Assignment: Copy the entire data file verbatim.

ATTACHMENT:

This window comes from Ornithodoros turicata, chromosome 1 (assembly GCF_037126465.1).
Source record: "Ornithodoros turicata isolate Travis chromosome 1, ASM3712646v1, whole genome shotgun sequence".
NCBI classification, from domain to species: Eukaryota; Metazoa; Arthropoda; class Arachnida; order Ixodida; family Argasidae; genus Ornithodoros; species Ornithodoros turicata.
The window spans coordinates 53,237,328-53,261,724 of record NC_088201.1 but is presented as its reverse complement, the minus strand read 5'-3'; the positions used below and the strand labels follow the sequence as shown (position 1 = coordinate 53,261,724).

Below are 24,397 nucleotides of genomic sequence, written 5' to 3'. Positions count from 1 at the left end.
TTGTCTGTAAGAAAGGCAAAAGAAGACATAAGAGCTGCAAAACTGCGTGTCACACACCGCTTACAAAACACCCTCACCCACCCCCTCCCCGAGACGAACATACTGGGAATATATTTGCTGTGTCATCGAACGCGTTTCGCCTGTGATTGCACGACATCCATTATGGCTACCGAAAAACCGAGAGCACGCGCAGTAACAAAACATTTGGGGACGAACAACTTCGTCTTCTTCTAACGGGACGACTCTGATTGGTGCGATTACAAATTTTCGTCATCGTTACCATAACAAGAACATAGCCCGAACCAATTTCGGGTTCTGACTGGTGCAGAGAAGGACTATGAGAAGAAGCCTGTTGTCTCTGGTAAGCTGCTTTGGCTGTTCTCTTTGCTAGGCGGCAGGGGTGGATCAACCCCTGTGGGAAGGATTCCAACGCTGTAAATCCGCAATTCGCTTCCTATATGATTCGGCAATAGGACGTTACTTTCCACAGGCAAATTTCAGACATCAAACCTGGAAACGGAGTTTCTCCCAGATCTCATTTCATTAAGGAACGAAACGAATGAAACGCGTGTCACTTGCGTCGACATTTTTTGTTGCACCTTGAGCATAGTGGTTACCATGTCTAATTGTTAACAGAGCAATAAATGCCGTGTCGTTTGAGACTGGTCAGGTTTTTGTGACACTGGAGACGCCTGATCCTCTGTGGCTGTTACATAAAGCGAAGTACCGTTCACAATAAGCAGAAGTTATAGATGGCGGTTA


This window comes from Ornithodoros turicata, chromosome 1 (assembly GCF_037126465.1).
Source record: "Ornithodoros turicata isolate Travis chromosome 1, ASM3712646v1, whole genome shotgun sequence".
NCBI classification, from domain to species: Eukaryota; Metazoa; Arthropoda; class Arachnida; order Ixodida; family Argasidae; genus Ornithodoros; species Ornithodoros turicata.
The window spans coordinates 53,237,328-53,261,724 of record NC_088201.1 but is presented as its reverse complement, the minus strand read 5'-3'; the positions used below and the strand labels follow the sequence as shown (position 1 = coordinate 53,261,724).

Below are 24,397 nucleotides of genomic sequence, written 5' to 3'. Positions count from 1 at the left end.
TTGTCTGTAAGAAAGGCAAAAGAAGACATAAGAGCTGCAAAACTGCGTGTCACACACCGCTTACAAAACACCCTCACCCACCCCCTCCCCGAGACGAACATACTGGGAATATATTTGCTGTGTCATCGAACGCGTTTCGCCTGTGATTGCACGACATCCATTATGGCTACCGAAAAACCGAGAGCACGCGCAGTAACAAAACATTTGGGGACGAACAACTTCGTCTTCTTCTAACGGGACGACTCTGATTGGTGCGATTACAAATTTTCGTCATCGTTACCATAACAAGAACATAGCCCGAACCAATTTCGGGTTCTGACTGGTGCAGAGAAGGACTATGAGAAGAAGCCTGTTGTCTCTGGTAAGCTGCTTTGGCTGTTCTCTTTGCTAGGCGGCAGGGGTGGATCAACCCCTGTGGGAAGGATTCCAACGCTGTAAATCCGCAATTCGCTTCCTATATGATTCGGCAATAGGACGTTACTTTCCACAGGCAAATTTCAGACATCAAACCTGGAAACGGAGTTTCTCCCAGATCTCATTTCATTAAGGAACGAAACGAATGAAACGCGTGTCACTTGCGTCGACATTTTTTGTTGCACCTTGAGCATAGTGGTTACCATGTCTAATTGTTAACAGAGCAATAAATGCCGTGTCGTTTGAGACTGGTCAGGTTTTTGTGACACTGGAGACGCCTGATCCTCTGTGGCTGTTACATAAAGCGAAGTACCGTTCACAATAAGCAGAAGTTATAGATGGCGGTTA